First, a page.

But having just been through the college selection business with one of my children, I know that universities desperately want to increase the number of minority students in their institutions. Scholarships and aid abound for African-Americans.

The problem is that, for many of those kids, the only model they have for going to college is the sports-scholarship model.

Now we have a basketball-playing, soon-to-be leader of the free world who is of mixed racial heritage. The fact he's not like most politicians—the fact he can dribble a basketball without tripping over his feet—has led to all sorts of prose about the president-elect's hoops abilities. But if you have seen his jump shot, you know a basketball career was never in the cards for him.

The important thing is that, somewhere along the way, either he recognized his athletic shortcomings or someone convinced him of them. He went on to Columbia University and Harvard Law School, and the rest is world history.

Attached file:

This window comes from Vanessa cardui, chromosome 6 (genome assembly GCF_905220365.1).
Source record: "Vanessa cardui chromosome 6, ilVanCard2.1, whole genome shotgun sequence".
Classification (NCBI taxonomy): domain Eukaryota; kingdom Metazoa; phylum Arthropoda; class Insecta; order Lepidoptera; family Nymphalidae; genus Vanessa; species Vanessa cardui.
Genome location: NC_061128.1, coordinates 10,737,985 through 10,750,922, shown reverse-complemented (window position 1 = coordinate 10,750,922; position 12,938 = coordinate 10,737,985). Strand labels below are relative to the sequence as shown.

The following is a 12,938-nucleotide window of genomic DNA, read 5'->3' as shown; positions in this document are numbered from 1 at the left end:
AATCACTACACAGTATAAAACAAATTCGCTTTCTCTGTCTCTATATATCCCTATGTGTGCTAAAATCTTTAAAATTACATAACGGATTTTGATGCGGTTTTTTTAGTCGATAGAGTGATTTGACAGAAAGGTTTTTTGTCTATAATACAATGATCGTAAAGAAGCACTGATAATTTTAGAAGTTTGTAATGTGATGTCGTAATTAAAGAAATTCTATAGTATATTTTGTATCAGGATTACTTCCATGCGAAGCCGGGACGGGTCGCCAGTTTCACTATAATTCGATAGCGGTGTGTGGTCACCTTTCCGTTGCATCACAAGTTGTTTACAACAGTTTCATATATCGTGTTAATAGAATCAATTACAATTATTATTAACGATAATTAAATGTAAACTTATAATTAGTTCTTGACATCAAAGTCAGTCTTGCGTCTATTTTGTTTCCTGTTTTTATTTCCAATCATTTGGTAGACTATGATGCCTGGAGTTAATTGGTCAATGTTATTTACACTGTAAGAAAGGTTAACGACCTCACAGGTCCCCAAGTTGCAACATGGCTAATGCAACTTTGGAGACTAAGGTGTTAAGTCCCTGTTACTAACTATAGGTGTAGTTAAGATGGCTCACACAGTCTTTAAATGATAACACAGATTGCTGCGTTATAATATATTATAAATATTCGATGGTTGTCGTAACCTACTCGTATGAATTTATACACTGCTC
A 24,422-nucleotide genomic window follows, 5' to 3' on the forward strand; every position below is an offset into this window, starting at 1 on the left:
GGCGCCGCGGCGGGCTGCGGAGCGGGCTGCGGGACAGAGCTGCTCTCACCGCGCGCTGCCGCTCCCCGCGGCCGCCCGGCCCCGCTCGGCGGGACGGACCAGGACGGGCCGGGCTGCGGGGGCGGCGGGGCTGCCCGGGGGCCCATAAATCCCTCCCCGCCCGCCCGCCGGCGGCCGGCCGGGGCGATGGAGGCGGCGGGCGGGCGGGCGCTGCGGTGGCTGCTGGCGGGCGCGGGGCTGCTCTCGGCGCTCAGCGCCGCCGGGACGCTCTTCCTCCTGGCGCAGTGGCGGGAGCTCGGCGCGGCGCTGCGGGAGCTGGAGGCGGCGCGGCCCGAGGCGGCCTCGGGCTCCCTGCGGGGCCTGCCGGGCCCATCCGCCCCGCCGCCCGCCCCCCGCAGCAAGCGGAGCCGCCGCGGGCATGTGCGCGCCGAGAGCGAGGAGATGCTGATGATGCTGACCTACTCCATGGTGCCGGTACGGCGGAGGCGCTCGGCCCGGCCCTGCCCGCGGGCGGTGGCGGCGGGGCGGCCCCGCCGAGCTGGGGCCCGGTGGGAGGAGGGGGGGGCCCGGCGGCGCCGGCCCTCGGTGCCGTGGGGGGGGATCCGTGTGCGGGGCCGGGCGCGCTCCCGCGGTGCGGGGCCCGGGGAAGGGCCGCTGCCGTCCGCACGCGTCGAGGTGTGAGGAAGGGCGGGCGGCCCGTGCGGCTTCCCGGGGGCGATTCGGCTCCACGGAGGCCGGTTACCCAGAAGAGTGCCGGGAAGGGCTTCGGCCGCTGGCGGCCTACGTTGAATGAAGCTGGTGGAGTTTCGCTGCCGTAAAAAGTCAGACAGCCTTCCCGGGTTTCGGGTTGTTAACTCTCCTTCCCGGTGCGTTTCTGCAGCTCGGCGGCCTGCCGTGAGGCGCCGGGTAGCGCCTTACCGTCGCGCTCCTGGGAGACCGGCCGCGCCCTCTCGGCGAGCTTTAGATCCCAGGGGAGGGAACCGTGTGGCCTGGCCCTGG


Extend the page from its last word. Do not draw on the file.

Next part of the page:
Sports are not a dead end. They offer us an education of their own. One lesson is that you can't always get what you want. What you do with your life once that lesson sinks in is what really matters. The sooner that lesson arrives for most of us, the better.

Sometimes I hear college coaches talk to children about the importance of academics, and it rings hollow. One look at the graduation rates of college basketball and football programs tells you all you need to know. According to one study, 33 schools in last year's NCAA men's basketball tournament graduated at least 70 percent of their white players. Only 19 schools graduated that many black players.

Lots of kids have been too busy dribbling a basketball or running a football to realize that anything in life is possible. They didn't need Obama's election to tell them that. But it helps. Now all they need to do is look up.

Thursday, November 6, 2008

Do You Need an Obama to Believe?

Do You Need an Obama to Believe?
Real Clear Politics
By Larry Elder

"Does Obama's victory, as a black man, make you feel that you can do anything?" Someone asked me that on election night.